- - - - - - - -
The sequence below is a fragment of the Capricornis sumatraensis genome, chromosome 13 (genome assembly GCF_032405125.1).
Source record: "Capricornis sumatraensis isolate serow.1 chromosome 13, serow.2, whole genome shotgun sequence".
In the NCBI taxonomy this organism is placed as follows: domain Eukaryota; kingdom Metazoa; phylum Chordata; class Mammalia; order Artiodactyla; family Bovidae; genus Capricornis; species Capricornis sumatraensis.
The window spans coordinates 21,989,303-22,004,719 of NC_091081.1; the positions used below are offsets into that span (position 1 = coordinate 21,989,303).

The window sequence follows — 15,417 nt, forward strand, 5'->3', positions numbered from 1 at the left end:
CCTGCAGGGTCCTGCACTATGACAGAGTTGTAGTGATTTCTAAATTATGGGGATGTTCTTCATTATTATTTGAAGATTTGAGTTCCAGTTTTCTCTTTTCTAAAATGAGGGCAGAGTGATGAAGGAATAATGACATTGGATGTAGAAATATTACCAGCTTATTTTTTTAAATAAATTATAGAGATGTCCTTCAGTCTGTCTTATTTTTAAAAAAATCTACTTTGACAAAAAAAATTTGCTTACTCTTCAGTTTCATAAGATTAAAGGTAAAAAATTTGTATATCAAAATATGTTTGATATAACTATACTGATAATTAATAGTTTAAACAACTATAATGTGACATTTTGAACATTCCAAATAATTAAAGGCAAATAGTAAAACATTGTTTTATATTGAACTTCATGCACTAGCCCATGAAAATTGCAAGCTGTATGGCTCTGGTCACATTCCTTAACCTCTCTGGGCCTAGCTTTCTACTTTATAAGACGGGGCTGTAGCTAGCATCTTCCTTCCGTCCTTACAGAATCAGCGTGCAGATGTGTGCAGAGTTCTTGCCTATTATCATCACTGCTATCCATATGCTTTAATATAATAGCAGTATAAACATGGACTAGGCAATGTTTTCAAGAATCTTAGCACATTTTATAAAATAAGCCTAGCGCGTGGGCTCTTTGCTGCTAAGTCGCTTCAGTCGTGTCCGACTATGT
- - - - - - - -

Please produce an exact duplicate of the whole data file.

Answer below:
The sequence below is a fragment of the Capricornis sumatraensis genome, chromosome 13 (genome assembly GCF_032405125.1).
Source record: "Capricornis sumatraensis isolate serow.1 chromosome 13, serow.2, whole genome shotgun sequence".
In the NCBI taxonomy this organism is placed as follows: domain Eukaryota; kingdom Metazoa; phylum Chordata; class Mammalia; order Artiodactyla; family Bovidae; genus Capricornis; species Capricornis sumatraensis.
The window spans coordinates 21,989,303-22,004,719 of NC_091081.1; the positions used below are offsets into that span (position 1 = coordinate 21,989,303).

The window sequence follows — 15,417 nt, forward strand, 5'->3', positions numbered from 1 at the left end:
CCTGCAGGGTCCTGCACTATGACAGAGTTGTAGTGATTTCTAAATTATGGGGATGTTCTTCATTATTATTTGAAGATTTGAGTTCCAGTTTTCTCTTTTCTAAAATGAGGGCAGAGTGATGAAGGAATAATGACATTGGATGTAGAAATATTACCAGCTTATTTTTTTAAATAAATTATAGAGATGTCCTTCAGTCTGTCTTATTTTTAAAAAAATCTACTTTGACAAAAAAAATTTGCTTACTCTTCAGTTTCATAAGATTAAAGGTAAAAAATTTGTATATCAAAATATGTTTGATATAACTATACTGATAATTAATAGTTTAAACAACTATAATGTGACATTTTGAACATTCCAAATAATTAAAGGCAAATAGTAAAACATTGTTTTATATTGAACTTCATGCACTAGCCCATGAAAATTGCAAGCTGTATGGCTCTGGTCACATTCCTTAACCTCTCTGGGCCTAGCTTTCTACTTTATAAGACGGGGCTGTAGCTAGCATCTTCCTTCCGTCCTTACAGAATCAGCGTGCAGATGTGTGCAGAGTTCTTGCCTATTATCATCACTGCTATCCATATGCTTTAATATAATAGCAGTATAAACATGGACTAGGCAATGTTTTCAAGAATCTTAGCACATTTTATAAAATAAGCCTAGCGCGTGGGCTCTTTGCTGCTAAGTCGCTTCAGTCGTGTCCGACTATGT